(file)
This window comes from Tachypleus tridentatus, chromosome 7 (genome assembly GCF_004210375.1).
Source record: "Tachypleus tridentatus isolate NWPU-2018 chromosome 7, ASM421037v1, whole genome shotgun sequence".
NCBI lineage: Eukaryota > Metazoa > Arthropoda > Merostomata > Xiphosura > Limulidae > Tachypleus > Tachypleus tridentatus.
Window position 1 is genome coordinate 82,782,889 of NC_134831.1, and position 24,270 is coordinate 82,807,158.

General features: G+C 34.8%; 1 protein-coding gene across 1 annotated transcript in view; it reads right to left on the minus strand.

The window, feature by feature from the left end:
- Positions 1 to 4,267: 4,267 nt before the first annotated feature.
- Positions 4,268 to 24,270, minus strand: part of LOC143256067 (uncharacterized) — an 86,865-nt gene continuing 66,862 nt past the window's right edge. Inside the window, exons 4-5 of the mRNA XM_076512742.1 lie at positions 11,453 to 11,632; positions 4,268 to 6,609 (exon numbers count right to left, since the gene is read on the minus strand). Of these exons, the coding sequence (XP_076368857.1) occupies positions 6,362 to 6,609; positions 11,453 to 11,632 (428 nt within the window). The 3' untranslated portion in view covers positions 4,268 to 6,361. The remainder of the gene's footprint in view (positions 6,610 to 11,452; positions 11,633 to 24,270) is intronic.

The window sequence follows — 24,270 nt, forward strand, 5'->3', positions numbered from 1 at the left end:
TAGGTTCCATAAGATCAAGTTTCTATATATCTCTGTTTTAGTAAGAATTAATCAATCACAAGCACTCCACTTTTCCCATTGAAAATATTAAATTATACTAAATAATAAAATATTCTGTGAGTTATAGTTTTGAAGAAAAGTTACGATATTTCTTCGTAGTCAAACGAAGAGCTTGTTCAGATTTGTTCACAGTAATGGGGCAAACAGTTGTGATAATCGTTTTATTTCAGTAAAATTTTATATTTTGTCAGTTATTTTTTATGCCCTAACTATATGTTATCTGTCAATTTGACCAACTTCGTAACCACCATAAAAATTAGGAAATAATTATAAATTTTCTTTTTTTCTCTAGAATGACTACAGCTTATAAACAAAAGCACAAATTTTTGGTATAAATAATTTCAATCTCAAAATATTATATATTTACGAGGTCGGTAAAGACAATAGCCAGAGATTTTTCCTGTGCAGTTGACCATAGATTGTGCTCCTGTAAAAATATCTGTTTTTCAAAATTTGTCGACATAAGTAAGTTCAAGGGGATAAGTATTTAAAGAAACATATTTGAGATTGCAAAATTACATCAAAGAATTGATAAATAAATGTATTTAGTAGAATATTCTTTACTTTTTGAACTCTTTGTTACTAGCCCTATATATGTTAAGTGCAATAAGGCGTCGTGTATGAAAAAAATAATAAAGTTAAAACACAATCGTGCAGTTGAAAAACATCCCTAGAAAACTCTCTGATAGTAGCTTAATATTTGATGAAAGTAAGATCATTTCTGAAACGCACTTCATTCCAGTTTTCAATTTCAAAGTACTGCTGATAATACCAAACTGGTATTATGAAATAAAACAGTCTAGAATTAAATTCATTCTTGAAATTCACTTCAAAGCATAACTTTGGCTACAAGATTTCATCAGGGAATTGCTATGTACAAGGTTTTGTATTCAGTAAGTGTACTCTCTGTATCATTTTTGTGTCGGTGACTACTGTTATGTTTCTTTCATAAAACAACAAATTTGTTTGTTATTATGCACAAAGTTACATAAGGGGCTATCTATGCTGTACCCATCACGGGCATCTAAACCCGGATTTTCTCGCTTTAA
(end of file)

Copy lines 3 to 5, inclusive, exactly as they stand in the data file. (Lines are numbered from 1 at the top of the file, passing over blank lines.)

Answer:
NCBI lineage: Eukaryota > Metazoa > Arthropoda > Merostomata > Xiphosura > Limulidae > Tachypleus > Tachypleus tridentatus.
Window position 1 is genome coordinate 82,782,889 of NC_134831.1, and position 24,270 is coordinate 82,807,158.

General features: G+C 34.8%; 1 protein-coding gene across 1 annotated transcript in view; it reads right to left on the minus strand.